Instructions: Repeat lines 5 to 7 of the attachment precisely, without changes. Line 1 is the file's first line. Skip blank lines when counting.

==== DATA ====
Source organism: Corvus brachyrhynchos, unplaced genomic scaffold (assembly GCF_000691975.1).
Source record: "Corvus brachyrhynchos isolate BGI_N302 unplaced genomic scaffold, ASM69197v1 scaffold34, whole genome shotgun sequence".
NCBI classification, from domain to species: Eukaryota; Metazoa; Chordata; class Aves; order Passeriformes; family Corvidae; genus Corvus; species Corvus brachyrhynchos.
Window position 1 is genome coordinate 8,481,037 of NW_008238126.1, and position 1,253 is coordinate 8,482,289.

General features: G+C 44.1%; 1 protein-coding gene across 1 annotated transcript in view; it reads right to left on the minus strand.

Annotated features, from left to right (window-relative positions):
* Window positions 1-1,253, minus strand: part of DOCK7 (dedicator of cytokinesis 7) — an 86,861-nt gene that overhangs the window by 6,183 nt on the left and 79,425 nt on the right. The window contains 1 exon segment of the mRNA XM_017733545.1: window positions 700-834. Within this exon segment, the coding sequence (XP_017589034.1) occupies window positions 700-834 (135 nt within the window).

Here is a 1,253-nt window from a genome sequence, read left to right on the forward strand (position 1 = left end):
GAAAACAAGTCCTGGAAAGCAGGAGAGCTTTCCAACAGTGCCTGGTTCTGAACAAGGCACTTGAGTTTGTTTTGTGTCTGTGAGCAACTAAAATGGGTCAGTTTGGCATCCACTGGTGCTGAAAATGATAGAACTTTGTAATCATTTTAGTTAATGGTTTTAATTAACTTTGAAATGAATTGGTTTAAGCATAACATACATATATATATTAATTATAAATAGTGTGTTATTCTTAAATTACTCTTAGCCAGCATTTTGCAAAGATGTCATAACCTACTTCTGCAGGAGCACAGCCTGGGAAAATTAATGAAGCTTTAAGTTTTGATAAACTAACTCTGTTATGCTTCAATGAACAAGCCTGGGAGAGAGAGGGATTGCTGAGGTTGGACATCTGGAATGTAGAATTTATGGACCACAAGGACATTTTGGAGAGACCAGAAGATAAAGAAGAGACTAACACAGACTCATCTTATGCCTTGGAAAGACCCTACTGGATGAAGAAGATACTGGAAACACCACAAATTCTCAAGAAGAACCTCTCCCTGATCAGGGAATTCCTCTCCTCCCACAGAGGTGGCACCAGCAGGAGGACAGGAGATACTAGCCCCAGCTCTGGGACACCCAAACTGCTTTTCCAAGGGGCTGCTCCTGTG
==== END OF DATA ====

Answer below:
General features: G+C 44.1%; 1 protein-coding gene across 1 annotated transcript in view; it reads right to left on the minus strand.

Annotated features, from left to right (window-relative positions):
* Window positions 1-1,253, minus strand: part of DOCK7 (dedicator of cytokinesis 7) — an 86,861-nt gene that overhangs the window by 6,183 nt on the left and 79,425 nt on the right. The window contains 1 exon segment of the mRNA XM_017733545.1: window positions 700-834. Within this exon segment, the coding sequence (XP_017589034.1) occupies window positions 700-834 (135 nt within the window).